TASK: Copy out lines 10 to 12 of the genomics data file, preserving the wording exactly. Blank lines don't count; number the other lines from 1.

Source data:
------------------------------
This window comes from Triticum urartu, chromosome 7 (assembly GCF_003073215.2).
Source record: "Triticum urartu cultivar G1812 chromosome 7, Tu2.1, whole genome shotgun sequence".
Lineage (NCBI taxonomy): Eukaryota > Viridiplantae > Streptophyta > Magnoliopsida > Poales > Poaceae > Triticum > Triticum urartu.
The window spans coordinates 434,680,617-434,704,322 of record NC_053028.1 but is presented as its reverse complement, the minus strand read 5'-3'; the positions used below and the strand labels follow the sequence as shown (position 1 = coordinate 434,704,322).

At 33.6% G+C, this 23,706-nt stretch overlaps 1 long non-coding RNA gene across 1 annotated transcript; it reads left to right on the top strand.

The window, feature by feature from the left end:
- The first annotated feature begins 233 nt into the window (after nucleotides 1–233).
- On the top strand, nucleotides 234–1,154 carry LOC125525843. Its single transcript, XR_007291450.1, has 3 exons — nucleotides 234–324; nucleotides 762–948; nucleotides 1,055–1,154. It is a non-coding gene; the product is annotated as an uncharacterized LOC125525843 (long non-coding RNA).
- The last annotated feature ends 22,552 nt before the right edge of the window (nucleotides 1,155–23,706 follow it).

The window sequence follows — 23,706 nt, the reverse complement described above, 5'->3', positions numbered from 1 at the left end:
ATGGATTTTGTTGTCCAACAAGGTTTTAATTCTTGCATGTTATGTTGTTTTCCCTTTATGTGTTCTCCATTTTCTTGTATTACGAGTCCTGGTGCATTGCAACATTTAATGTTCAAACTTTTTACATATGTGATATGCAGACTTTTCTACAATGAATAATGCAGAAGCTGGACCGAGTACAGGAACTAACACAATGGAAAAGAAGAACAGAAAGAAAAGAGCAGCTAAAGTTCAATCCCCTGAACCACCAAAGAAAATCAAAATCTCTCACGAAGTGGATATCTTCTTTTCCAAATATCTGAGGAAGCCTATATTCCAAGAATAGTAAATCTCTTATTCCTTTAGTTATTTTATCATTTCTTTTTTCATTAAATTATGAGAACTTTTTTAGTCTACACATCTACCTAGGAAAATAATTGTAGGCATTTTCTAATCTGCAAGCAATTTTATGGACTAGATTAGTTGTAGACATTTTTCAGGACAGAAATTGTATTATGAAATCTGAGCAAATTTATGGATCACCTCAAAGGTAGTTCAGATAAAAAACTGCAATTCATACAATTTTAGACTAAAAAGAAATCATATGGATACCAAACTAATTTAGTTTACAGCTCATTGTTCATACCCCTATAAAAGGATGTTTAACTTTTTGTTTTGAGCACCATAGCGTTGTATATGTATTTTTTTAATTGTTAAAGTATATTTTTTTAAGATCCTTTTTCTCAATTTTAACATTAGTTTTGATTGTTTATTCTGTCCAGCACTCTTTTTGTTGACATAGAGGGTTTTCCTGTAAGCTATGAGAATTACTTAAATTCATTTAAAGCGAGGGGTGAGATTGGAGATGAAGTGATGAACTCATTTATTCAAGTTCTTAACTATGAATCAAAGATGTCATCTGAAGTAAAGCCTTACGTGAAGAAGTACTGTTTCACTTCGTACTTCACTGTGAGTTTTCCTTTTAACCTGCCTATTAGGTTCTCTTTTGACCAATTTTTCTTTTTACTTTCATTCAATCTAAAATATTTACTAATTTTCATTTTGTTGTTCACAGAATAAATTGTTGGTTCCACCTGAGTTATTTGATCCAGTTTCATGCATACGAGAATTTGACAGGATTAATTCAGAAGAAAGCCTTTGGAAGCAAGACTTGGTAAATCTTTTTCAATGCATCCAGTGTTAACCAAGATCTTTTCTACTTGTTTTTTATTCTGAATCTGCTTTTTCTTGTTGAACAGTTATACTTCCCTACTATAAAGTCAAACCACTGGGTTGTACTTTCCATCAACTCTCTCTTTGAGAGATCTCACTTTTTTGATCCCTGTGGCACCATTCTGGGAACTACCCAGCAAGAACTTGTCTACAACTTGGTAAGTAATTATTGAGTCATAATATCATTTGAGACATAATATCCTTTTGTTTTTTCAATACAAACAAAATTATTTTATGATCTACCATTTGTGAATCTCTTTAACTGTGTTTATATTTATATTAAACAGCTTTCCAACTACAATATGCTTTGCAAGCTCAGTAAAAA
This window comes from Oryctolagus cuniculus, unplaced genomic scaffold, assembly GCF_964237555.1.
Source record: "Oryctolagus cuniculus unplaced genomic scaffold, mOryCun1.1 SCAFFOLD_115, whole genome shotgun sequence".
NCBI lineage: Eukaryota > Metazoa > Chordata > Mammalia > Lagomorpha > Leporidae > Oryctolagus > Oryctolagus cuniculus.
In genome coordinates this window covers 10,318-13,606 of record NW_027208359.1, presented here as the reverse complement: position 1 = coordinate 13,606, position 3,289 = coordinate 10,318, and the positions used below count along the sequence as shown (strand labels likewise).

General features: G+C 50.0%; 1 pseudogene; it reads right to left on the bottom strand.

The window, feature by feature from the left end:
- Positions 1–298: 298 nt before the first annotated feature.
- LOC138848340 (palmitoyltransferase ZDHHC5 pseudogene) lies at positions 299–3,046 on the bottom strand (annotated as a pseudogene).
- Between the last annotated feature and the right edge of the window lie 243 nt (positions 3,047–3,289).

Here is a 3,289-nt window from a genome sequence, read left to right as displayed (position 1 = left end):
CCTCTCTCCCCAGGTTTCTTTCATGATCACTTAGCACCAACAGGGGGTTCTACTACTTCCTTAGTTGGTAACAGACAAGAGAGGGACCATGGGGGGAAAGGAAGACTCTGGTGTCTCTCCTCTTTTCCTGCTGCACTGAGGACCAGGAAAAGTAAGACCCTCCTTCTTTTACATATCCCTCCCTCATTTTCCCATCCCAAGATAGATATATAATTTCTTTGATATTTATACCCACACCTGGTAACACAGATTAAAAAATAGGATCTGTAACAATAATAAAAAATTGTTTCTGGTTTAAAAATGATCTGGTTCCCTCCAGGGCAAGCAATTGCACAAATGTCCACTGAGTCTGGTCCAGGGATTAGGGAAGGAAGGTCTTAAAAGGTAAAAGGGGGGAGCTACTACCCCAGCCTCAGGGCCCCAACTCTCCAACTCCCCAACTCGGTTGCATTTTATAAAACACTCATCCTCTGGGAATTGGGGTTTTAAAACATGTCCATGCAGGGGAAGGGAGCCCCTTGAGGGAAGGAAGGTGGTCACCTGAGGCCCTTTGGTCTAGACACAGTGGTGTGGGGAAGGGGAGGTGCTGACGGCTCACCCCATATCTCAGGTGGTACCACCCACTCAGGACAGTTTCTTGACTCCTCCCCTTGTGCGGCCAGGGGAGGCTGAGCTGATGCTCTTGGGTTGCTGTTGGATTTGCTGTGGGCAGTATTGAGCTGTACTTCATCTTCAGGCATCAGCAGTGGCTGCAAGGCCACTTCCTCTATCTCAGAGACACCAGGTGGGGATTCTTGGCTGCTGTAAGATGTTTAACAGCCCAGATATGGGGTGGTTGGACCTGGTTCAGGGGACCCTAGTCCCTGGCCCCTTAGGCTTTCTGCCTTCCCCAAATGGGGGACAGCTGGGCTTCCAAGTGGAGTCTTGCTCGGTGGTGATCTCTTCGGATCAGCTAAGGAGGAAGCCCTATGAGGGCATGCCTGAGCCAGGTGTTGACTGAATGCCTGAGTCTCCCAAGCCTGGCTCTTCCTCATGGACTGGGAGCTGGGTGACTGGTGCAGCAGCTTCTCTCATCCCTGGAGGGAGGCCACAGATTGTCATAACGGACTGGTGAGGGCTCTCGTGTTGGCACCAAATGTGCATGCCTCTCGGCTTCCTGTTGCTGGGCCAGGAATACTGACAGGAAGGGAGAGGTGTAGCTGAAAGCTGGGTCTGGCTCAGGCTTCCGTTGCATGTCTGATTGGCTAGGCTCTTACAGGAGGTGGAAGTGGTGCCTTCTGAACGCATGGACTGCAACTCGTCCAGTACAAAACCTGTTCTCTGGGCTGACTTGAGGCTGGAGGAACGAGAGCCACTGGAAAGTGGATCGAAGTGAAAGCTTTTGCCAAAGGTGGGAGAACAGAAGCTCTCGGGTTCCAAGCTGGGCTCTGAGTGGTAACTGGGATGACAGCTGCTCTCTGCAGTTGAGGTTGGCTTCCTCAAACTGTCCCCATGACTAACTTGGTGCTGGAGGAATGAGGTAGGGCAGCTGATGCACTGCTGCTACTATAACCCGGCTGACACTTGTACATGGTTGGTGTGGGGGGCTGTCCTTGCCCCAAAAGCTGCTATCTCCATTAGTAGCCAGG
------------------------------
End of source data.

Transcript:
The window sequence follows — 23,706 nt, the reverse complement described above, 5'->3', positions numbered from 1 at the left end:
ATGGATTTTGTTGTCCAACAAGGTTTTAATTCTTGCATGTTATGTTGTTTTCCCTTTATGTGTTCTCCATTTTCTTGTATTACGAGTCCTGGTGCATTGCAACATTTAATGTTCAAACTTTTTACATATGTGATATGCAGACTTTTCTACAATGAATAATGCAGAAGCTGGACCGAGTACAGGAACTAACACAATGGAAAAGAAGAACAGAAAGAAAAGAGCAGCTAAAGTTCAATCCCCTGAACCACCAAAGAAAATCAAAATCTCTCACGAAGTGGATATCTTCTTTTCCAAATATCTGAGGAAGCCTATATTCCAAGAATAGTAAATCTCTTATTCCTTTAGTTATTTTATCATTTCTTTTTTCATTAAATTATGAGAACTTTTTTAGTCTACACATCTACCTAGGAAAATAATTGTAGGCATTTTCTAATCTGCAAGCAATTTTATGGACTAGATTAGTTGTAGACATTTTTCAGGACAGAAATTGTATTATGAAATCTGAGCAAATTTATGGATCACCTCAAAGGTAGTTCAGATAAAAAACTGCAATTCATACAATTTTAGACTAAAAAGAAATCATATGGATACCAAACTAATTTAGTTTACAGCTCATTGTTCATACCCCTATAAAAGGATGTTTAACTTTTTGTTTTGAGCACCATAGCGTTGTATATGTATTTTTTTAATTGTTAAAGTATATTTTTTTAAGATCCTTTTTCTCAATTTTAACATTAGTTTTGATTGTTTATTCTGTCCAGCACTCTTTTTGTTGACATAGAGGGTTTTCCTGTAAGCTATGAGAATTACTTAAATTCATTTAAAGCGAGGGGTGAGATTGGAGATGAAGTGATGAACTCATTTATTCAAGTTCTTAACTATGAATCAAAGATGTCATCTGAAGTAAAGCCTTACGTGAAGAAGTACTGTTTCACTTCGTACTTCACTGTGAGTTTTCCTTTTAACCTGCCTATTAGGTTCTCTTTTGACCAATTTTTCTTTTTACTTTCATTCAATCTAAAATATTTACTAATTTTCATTTTGTTGTTCACAGAATAAATTGTTGGTTCCACCTGAGTTATTTGATCCAGTTTCATGCATACGAGAATTTGACAGGATTAATTCAGAAGAAAGCCTTTGGAAGCAAGACTTGGTAAATCTTTTTCAATGCATCCAGTGTTAACCAAGATCTTTTCTACTTGTTTTTTATTCTGAATCTGCTTTTTCTTGTTGAACAGTTATACTTCCCTACTATAAAGTCAAACCACTGGGTTGTACTTTCCATCAACTCTCTCTTTGAGAGATCTCACTTTTTTGATCCCTGTGGCACCATTCTGGGAACTACCCAGCAAGAACTTGTCTACAACTTGGTAAGTAATTATTGAGTCATAATATCATTTGAGACATAATATCCTTTTGTTTTTTCAATACAAACAAAATTATTTTATGATCTACCATTTGTGAATCTCTTTAACTGTGTTTATATTTATATTAAACAGCTTTCCAACTACAATATGCTTTGCAAGCTCAGTAAAAA
This window comes from Oryctolagus cuniculus, unplaced genomic scaffold, assembly GCF_964237555.1.